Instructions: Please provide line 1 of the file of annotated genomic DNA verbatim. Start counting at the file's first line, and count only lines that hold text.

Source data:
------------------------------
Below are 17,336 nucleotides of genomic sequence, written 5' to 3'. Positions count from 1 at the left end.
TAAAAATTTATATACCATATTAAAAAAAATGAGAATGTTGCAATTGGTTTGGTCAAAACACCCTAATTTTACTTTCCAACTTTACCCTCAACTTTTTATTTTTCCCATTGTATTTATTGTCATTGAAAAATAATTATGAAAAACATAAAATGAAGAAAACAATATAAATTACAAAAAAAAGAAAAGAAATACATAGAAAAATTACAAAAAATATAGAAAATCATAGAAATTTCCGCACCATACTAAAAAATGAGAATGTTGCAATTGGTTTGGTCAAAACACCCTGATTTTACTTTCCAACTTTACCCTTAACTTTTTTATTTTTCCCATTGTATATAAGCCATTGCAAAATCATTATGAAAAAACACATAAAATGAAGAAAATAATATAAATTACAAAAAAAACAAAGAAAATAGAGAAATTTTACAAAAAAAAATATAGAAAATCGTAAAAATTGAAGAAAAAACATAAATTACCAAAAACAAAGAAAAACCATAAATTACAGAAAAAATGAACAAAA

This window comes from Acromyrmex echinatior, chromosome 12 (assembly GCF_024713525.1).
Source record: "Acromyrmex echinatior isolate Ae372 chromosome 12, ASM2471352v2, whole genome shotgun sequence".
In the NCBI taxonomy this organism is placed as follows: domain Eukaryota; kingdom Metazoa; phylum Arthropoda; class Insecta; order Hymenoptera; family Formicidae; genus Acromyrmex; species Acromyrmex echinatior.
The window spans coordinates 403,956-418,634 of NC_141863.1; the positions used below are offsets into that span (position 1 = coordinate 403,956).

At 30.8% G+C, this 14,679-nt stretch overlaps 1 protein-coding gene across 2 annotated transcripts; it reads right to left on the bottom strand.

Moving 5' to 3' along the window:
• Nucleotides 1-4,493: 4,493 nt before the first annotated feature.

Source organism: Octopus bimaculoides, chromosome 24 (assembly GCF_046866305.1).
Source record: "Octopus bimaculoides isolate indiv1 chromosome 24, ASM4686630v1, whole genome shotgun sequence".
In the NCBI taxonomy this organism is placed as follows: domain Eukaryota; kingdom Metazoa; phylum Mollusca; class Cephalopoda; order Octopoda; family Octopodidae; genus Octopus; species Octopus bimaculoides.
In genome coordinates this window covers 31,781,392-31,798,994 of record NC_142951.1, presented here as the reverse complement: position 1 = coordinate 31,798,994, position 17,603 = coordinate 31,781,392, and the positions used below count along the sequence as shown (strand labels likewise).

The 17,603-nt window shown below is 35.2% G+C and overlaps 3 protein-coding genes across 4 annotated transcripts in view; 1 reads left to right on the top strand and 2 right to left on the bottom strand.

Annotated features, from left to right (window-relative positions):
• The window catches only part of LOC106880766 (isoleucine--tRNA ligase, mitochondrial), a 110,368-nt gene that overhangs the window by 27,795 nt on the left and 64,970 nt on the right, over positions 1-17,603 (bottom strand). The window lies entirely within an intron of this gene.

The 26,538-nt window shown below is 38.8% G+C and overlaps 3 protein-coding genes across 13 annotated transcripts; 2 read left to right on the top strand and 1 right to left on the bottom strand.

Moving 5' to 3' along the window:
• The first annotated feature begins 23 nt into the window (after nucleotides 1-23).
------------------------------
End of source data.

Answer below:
Below are 17,336 nucleotides of genomic sequence, written 5' to 3'. Positions count from 1 at the left end.